Interview with Lee Geiger

1265578_3993734497054_550742291_oABOUT THE AUTHOR

Lee’s passion is writing. His debut novel, PEARLS OF ASIA: A Love Story is the transgender version of Pretty Woman. Presented as a Romantic Mystery, where the intrigue of Law and Order meets the playfulness of Sex and the City, the novel revolves around a captivating San Francisco restaurant staffed by beautiful “gender illusionists.”

Lee is also the author of The Marginal Prophet, a Tuesday-Friday newsletter that takes only minutes to read and is part-information, part-inspiration, and all entertainment. Focusing on Wall Street, politics and the economy, Lee tries to simplify the data and have a good laugh at the same time. Be careful, though. Reading The Marginal Prophet with your morning coffee can become very addictive.Lee also writesViews From the Cheap Seats, a collection of short stories collected from The Marginal Prophet. Each week one story is filtered through the mind of Keith Geiger, Lee’s teenage son, who adds music and pictures to Lee’s words to produce amazing videos worthy of a Steven Spielberg wanna-be. 


When I started reading Pearls of Asia, I didn’t know what to expect, but it quickly became an instant favorite and almost impossible to put down. Below is my interview with author Lee Geiger.

Self-confidence is one of the underlying themes of Pearls of Asia. Why is it so crucial for people to believe in themselves, and how does it strengthen the characters in your story?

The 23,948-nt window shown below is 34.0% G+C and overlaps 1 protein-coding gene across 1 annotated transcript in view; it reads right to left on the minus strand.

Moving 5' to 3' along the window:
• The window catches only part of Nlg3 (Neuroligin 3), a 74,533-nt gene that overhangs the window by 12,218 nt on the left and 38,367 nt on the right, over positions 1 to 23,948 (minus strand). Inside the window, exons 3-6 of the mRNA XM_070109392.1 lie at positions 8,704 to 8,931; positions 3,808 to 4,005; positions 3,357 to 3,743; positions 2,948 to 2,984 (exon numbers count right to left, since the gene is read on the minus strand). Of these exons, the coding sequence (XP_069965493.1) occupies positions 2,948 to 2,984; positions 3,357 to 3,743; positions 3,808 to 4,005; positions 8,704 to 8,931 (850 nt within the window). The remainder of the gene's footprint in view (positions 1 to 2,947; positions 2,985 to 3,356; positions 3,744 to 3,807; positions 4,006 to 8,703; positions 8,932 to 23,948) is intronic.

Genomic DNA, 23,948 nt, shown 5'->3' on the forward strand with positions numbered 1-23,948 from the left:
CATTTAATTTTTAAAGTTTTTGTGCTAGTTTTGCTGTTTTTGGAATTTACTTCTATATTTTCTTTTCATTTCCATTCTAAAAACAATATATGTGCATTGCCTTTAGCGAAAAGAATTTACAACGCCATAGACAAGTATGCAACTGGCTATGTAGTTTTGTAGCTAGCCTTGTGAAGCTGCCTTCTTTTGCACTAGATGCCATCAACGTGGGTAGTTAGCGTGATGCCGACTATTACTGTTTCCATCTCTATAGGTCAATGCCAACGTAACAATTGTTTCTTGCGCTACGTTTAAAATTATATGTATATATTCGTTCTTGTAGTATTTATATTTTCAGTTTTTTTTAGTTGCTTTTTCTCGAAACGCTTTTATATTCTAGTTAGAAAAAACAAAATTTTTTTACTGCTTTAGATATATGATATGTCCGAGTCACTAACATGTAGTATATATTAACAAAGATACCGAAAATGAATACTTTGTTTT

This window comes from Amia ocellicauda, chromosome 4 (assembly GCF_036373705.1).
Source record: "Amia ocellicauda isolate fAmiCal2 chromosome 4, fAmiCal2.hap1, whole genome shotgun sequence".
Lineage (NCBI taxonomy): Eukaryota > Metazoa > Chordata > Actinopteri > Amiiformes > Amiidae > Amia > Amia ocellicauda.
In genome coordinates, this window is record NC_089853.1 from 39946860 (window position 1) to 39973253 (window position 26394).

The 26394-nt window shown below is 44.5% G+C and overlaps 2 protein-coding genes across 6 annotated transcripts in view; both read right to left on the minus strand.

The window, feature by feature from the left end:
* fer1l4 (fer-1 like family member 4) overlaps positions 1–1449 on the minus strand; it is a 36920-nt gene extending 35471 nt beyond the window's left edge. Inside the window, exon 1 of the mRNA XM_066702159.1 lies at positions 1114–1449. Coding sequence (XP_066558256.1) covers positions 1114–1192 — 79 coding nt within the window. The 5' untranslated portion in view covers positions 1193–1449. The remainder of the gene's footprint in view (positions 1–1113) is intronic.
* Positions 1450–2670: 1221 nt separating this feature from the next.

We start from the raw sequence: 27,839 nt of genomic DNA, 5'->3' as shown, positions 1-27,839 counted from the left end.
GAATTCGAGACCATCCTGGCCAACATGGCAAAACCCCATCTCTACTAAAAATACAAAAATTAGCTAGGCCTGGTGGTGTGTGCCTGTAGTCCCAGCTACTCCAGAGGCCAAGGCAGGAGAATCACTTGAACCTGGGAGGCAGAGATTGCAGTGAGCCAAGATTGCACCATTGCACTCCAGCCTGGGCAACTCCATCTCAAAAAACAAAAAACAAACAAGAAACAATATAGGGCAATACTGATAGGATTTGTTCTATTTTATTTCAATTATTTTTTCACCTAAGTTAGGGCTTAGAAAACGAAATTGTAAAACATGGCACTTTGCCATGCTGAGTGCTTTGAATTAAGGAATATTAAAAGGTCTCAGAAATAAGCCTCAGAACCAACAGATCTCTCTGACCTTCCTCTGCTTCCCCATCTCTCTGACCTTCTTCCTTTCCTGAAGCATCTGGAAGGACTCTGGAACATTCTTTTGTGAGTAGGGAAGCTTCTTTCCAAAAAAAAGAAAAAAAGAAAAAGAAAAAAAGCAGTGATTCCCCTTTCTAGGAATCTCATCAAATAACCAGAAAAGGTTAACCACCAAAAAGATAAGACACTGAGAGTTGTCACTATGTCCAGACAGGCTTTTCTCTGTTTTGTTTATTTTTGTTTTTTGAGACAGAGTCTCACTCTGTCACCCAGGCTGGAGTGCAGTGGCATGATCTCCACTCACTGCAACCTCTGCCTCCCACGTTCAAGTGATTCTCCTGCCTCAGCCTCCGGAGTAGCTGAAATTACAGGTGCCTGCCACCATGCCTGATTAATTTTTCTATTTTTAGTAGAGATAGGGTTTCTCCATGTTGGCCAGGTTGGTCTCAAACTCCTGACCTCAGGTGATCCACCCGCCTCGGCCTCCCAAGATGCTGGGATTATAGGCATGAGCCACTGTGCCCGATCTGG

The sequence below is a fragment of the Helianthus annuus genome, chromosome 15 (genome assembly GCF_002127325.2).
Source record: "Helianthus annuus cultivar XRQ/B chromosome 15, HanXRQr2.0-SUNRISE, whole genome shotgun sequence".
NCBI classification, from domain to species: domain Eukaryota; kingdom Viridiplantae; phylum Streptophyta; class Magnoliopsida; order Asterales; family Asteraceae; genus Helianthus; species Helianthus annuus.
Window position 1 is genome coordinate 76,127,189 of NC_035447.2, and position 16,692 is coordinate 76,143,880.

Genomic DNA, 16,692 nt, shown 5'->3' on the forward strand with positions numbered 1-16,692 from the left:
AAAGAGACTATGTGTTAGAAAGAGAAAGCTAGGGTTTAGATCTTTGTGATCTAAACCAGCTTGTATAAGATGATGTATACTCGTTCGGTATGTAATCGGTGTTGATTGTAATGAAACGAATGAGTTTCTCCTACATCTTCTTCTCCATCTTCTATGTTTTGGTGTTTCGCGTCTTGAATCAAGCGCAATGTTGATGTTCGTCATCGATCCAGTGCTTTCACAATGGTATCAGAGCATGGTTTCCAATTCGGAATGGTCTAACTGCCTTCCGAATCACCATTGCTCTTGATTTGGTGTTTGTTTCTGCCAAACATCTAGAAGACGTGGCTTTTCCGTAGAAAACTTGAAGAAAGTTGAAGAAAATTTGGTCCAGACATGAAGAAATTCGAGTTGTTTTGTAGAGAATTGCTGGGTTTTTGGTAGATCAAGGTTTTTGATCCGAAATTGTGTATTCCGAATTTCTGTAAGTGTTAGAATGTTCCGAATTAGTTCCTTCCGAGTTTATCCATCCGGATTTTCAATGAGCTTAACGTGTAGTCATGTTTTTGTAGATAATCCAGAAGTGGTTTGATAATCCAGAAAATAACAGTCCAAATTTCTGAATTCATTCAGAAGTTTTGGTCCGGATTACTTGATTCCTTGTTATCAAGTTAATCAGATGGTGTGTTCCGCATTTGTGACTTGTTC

In my view, every personal journey requires a combination of courage and confidence; the courage to take the first step, followed by the confidence to take the next step.  A favorite expression of mine is “no one’s personal chart goes directly north-by-northeast.” Life is chock-full of peaks and valleys, and only those who believe in themselves realize overcoming obstacles is a natural part of any journey. The ladies who work at Pearls of Asia, along with Victoria Parker, learned this lesson early in their journeys to become the person they always wanted to be. All of them, through the power of their personalities, ultimately share this lesson with Mac.

The character of Sheyla Samonte entrances not only the other characters in the story, but the audience as well. What was the inspiration behind her character?

When I think of Sheyla, the first person I think of is my mother. She was five-feet nothing, a hundred and nothing, yet she raised five rambunctious boys using a powerful mix of love and intimidation. Mom was a Hall of Fame hell-raiser who smoked too much, drank even more, and forever spoke her mind. She possessed a lead foot, and many times she told me she wished she were born a man so she could have pursued her dream of becoming a race car driver. Mom died in 1986 at the age of 65, and I miss her very much.

Pearls of Asia is about transgendered women and their struggle to fit in with society, along with acceptance and strength of character. Why did you decide to write about this subject, and what were your hopes about what your audience would take away from your novel?